Although vending machines for stick or block-shaped gum were seen as early as 1888, the first machines to carry actual gumballs were not seen until 1907 (probably released first by the Thomas Adams Gum Co. in the United States). Patented in 1923, the Norris Manufacturing Company produced their "Master" line of chrome gumball machines during the 1930s. These machines could accept either pennies or nickels.
Founded in 1934, the Ford Gum and Machine Company of Akron, New York was another early manufacturer of gum for gumball machines in the U.S. The Ford brand of gumball machines had a distinct shiny chrome color; sales of gum from Ford gumball machines went to local service organizations such as the Lions Club and Kiwanis International.
Founded in 1909, Northwestern Corporation started with kitchen matches and eventually came out with the Northwestern Model 33 in 1933 (naming for the year which it came out) and eventually the Model 60 and Model 80, both of which are still sold today.
Generally, a gumball machine consists of a clear sphere (originally glass, now most often plastic) which is filled with gumballs, sitting on top of a metal base. It has a metal top on top of it with a keyhole in top of it so that the top can be removed and gumballs can be put in. The coin is inserted into the base and a handle is turned around clockwise 360 degrees, depositing the coin in the base of the machine and allowing a gumball or trinket to be dispensed into a chute at the bottom of the machine that is closed off by a little metal hanging flap.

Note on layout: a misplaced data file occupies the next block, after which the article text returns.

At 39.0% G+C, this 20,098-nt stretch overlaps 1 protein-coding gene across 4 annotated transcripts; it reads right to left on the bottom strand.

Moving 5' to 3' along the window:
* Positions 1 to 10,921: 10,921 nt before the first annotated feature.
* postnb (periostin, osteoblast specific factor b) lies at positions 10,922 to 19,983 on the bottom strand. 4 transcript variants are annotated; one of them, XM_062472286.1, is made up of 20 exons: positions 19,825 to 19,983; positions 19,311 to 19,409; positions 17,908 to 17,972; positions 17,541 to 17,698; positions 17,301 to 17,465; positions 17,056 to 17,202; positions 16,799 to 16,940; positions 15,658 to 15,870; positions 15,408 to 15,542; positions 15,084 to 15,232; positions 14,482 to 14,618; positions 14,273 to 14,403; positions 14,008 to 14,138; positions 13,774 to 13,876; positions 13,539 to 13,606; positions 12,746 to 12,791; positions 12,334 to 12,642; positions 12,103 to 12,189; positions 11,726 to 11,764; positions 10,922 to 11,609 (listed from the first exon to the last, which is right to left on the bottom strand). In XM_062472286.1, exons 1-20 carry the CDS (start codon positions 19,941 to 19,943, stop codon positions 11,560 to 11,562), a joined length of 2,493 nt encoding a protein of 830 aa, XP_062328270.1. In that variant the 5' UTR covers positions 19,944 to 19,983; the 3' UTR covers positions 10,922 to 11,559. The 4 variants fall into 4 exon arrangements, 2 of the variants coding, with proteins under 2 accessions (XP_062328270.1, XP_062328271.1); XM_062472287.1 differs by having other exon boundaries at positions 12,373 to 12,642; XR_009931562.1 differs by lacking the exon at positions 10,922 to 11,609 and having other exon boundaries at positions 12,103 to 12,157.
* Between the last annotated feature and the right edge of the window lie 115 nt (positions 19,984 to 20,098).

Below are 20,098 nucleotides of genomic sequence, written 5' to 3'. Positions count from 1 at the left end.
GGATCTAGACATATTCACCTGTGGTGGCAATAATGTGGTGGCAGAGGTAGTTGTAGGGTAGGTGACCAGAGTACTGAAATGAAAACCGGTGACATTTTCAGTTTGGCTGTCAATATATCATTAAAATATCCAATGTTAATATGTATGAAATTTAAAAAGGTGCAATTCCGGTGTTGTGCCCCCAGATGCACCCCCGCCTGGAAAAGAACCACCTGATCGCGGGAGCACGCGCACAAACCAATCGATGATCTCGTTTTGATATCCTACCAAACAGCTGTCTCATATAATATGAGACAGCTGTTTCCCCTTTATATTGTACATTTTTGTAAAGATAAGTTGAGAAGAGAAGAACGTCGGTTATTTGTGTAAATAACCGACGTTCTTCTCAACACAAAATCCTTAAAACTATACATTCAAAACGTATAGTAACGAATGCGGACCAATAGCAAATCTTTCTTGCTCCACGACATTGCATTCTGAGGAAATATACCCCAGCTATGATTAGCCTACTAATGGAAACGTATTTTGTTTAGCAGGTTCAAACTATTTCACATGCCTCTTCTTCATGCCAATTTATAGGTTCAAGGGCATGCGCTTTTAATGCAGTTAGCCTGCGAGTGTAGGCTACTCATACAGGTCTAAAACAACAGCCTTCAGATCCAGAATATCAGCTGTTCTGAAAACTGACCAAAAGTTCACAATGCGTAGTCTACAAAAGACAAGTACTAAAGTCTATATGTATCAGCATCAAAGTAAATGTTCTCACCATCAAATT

Most gumball machines have a simple mechanism for dispensing the gumball, to the point of the actual dispensation being largely invisible (after turning the handle the gumball is deposited behind the door). However, some gumball machines have more elaborate methods. Most of them utilize the potential energy of the gumball's location above the base, by, for instance, causing it to roll down a spiral ramp, or a set of diagonal disks (each one is tilted in the opposite direction than the preceding one) with holes in lowest point. The most elaborate mechanisms also use electricity to power various forms of transit (e.g. lifts and pulleys) as well as ramps and drops for the gumball upon its way to dispensation.
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